HLFF Spotlight: 9th HLF
BLOG: Heidelberg Laureate Forum
Responsible AI – Laeticia Onyejegbu
The Heidelberg Laureate Forum has a single purpose: To provide some of the brightest minds in mathematics and computer science with the space and time to make connections and find inspiration. The HLFF Spotlight series shines a light on some of the brilliant young researchers attending the event, their background and research as well as their expectations for the HLF.
Laeticia Onyejegbu studied physics and computer science and earned her PhD in computer science from the University of Port Harcourt, Nigeria. She is now a professor for Computer Science, Artificial Intelligence (AI) and Machine Learning at the University of Port Harcourt and actively engages in projects promoting a responsible use of AI, especially on the African continent. In the interview, she explains how she wants to prevent food scarcity resulting from climate change by utilizing the Internet of Things (IoT) and AI.
Laeticia Onyejegbu is attending the 9th HLF in September 2022. Image credits: Laeticia Onyejegbu
What do you like most about your job as a professor?
I like solving problems, training and mentoring students or researchers. Technology such as AI offers great possibilities and potential to solve big societal problems and I am excited to contribute to these solutions. In addition to my research, I am actively involved in associations that support the use of science and technology, especially responsible use of AI. For example, I represent Nigeria in the Responsible AI Network Africa (RAIN-Africa). Moreover, universities play a critical role in shaping the landscape of AI ethics in Africa. AI holds great potential for the African continent, but also carries along risks and harms that must be considered to achieve a responsible and sustainable use of AI for development. Ethics is the foundation of any innovation. For this reason, I am promoting the integration of ethics into the curricula of AI programs. Furthermore, I want to contribute to the development of my community by encouraging females to study STEM.
How are you supporting young girls’ interest in STEM?
I am an active member of the OWSD University of Port Harcourt chapter, where I am involved in mentoring young girls as well as organizing workshops and quiz competitions. In 2021, we organized a robotic boot and coding camp for secondary school girls. As a workshop facilitator, I taught the girls how to code.
Laeticia Onyejegbu (in red) as mentor at the robotic boot and coding camp for young girls she organized as member of the OWSD University of Port Harcourt chapter. Image credits: Laeticia Onyejegbu
You mentioned the Responsible AI Network Africa (RAIN-Africa). What is RAIN-Africa?
The aim of the network is to connect scholars working on the responsible development and use of AI in Africa. This brings together emerging researchers, to discuss and build joint projects on the ethical and social challenges arising at the interface of technology and human values, specifically related to sustainable development. Through a series of workshops, the network provides a platform to promote cross regional and interdisciplinary research collaboration. RAIN-Africa was founded through a partnership between the Faculty of Electrical and Computer Engineering at the Kwame Nkrumah University of Science and Technology (KNUST) in Ghana and the Institute for Ethics in Artificial Intelligence (IEAI) at the Technical University of Munich (TUM) in Germany.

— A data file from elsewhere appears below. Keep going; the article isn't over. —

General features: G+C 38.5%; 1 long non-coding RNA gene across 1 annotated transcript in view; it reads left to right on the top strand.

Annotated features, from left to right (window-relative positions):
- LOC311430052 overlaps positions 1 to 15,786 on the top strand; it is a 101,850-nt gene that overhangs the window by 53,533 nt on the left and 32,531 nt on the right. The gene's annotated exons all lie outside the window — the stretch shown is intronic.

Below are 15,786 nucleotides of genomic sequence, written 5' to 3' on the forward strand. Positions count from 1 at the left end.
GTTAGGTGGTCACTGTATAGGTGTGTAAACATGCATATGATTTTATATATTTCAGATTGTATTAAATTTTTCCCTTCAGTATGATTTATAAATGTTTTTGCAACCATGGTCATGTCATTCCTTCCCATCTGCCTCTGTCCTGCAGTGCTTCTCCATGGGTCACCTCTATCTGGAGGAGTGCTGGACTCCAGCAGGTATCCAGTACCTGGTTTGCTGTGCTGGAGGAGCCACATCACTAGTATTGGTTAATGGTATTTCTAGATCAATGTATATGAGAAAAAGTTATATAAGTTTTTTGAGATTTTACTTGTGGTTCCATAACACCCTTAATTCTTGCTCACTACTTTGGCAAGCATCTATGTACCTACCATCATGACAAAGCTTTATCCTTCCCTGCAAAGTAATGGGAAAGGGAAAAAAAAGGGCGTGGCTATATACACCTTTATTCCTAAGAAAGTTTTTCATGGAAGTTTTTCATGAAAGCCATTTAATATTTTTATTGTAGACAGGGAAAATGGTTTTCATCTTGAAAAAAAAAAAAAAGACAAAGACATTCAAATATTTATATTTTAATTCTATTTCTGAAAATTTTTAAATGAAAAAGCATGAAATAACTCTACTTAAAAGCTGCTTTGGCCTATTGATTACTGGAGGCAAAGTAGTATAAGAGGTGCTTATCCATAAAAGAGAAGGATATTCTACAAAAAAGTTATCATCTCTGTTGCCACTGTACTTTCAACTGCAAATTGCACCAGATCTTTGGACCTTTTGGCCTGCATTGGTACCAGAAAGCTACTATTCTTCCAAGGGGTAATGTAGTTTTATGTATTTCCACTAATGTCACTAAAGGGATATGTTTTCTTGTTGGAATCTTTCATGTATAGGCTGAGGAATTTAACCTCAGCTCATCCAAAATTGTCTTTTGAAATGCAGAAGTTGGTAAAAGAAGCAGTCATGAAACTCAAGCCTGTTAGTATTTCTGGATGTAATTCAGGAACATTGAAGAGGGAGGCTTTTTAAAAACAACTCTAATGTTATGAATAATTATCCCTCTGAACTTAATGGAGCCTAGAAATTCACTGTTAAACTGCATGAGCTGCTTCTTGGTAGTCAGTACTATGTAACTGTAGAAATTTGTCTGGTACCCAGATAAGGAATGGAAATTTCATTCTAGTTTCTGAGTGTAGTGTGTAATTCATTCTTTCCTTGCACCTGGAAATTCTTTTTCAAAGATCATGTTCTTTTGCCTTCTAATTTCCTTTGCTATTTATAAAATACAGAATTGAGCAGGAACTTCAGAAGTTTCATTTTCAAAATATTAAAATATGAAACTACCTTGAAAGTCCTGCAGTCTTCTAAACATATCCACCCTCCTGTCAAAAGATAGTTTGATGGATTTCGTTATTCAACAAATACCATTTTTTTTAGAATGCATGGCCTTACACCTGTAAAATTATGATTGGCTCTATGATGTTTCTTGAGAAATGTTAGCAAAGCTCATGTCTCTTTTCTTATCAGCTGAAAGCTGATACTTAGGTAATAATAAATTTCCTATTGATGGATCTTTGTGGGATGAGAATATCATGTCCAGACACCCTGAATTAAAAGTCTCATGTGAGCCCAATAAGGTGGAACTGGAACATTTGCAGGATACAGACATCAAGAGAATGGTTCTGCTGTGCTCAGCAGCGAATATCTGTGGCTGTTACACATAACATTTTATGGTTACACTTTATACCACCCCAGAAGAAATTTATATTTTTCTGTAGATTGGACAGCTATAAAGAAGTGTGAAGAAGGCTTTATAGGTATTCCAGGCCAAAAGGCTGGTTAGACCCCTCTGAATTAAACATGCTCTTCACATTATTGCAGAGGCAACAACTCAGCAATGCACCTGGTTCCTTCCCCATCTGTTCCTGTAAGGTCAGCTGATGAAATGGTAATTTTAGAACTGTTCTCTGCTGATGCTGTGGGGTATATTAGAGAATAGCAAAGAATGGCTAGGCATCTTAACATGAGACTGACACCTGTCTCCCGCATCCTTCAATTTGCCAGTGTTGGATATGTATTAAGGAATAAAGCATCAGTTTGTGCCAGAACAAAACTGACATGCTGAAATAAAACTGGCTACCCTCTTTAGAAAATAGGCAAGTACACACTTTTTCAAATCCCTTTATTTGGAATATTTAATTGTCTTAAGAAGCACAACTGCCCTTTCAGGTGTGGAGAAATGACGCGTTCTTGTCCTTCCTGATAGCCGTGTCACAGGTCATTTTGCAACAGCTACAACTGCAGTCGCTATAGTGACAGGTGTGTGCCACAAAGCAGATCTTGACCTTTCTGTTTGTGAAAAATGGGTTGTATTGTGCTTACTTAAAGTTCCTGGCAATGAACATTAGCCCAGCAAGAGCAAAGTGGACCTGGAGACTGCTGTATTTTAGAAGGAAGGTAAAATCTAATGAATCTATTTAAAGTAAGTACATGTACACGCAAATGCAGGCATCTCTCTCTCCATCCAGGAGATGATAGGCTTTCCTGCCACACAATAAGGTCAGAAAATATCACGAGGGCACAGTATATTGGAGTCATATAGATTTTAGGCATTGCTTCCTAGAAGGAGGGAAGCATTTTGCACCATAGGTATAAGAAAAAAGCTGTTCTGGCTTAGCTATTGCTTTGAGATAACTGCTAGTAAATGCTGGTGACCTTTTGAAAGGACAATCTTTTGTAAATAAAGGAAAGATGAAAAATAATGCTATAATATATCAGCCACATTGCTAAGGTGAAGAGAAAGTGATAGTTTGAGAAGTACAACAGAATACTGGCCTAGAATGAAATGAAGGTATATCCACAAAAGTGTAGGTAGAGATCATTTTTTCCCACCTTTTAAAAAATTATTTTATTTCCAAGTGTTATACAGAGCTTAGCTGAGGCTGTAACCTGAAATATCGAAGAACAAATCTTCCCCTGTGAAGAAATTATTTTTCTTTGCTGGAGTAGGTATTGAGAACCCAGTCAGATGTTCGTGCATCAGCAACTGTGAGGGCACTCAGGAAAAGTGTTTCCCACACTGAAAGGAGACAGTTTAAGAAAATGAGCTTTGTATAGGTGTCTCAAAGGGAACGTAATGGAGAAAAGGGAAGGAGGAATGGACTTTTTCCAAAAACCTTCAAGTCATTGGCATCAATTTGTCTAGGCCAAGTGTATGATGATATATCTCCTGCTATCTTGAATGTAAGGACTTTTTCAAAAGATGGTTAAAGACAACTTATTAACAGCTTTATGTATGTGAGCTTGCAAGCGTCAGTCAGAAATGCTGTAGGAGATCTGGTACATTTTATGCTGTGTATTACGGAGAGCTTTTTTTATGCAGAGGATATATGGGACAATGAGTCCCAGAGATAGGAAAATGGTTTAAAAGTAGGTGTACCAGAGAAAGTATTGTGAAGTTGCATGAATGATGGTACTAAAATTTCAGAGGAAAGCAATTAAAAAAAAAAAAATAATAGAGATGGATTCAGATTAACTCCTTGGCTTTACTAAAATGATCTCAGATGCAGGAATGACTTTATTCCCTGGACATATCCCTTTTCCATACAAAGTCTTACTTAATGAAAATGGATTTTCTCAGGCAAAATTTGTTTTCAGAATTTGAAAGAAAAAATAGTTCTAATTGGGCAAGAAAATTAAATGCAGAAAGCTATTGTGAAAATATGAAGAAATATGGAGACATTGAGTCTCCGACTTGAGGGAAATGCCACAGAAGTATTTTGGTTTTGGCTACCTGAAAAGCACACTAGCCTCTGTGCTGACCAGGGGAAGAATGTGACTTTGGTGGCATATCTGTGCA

Which major societal problems are you targeting with your research?
In one of my projects, I am tackling the issue of dwindling crop yields. This is induced by drops in soil fertility, changing weather conditions and pest infestations and as a consequence leads to food scarcity. Together with my research team, I am developing a predictive model for cassava and maize crop yields to improve national food production. Thereby, we want to contribute to global food security and help to prevent food scarcity. This will support the local economy and improve sustainable agricultural practices in Nigeria and the African continent. By combining IoT and AI, I hope to see farmers grow their plants to their full potential, improve their crop yields and enjoy abundant harvests.
Another project addresses the issue arising from global climate change. As climate change is a huge challenge for human and animal survival on earth, it is also affecting livestock production. Feed intake, temperature, humidity, diseases and other environmental factors affect livestock production. My research team and I are using IoT and AI to monitor all these factors and aid farmers to make the right decisions. We are developing a predictive AI model to take into account measurements from an IoT system monitoring various parameters in the farm. This will enable real time data acquisition and sharing with the cloud. With our system, we want to provide a climate smart livestock app. It will allow the farmers to visualize the activities and parameters in poultry farmhouses, so they can react properly and on time, improving growth performance and enabling the large production of livestock.
What do you expect from the 9th HLF and which laureates are you looking forward to meeting the most?
Participating in the 9th HLF 2022 will enable me to interact with the laureates, especially in my research area, meet other experts in AI and computing, share research ideas, collaborate, and network with like minds. I am looking forward to meeting Yoshua Bengio and Geoffrey E. Hinton, who won the ACM A.M. Turing Award in 2018 for their conceptual and engineering breakthroughs that have made deep neural networks a critical component of computing.
More inspirational stories are to come in the HLFF Spotlight series, so stay tuned.